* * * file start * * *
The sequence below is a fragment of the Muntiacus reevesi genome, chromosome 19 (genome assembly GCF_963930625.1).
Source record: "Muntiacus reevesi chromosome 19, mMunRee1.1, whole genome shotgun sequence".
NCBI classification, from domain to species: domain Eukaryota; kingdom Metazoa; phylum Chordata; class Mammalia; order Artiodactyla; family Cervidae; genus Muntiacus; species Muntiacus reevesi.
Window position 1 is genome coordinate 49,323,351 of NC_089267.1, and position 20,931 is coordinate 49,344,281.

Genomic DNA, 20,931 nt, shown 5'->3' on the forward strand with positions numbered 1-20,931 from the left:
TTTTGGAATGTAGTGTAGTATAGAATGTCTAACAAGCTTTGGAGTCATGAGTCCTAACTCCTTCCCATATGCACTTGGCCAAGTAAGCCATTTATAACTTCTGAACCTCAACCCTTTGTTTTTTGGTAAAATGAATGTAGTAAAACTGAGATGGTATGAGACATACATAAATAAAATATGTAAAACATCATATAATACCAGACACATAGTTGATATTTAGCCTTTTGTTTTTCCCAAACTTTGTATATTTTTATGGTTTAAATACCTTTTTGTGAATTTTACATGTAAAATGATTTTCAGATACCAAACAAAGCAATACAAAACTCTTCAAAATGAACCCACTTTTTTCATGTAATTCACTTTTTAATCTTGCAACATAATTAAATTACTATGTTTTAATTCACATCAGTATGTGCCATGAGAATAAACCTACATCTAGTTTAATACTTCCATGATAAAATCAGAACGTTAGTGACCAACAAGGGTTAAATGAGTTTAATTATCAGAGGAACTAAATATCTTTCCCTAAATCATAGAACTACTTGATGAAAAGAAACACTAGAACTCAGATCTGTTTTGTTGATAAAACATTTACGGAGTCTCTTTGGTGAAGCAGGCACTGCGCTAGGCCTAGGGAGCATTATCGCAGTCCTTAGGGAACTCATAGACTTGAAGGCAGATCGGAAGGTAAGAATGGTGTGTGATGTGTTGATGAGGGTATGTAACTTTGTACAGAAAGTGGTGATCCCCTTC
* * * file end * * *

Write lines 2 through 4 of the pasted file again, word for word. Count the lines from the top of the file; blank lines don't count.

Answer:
Source record: "Muntiacus reevesi chromosome 19, mMunRee1.1, whole genome shotgun sequence".
NCBI classification, from domain to species: domain Eukaryota; kingdom Metazoa; phylum Chordata; class Mammalia; order Artiodactyla; family Cervidae; genus Muntiacus; species Muntiacus reevesi.
Window position 1 is genome coordinate 49,323,351 of NC_089267.1, and position 20,931 is coordinate 49,344,281.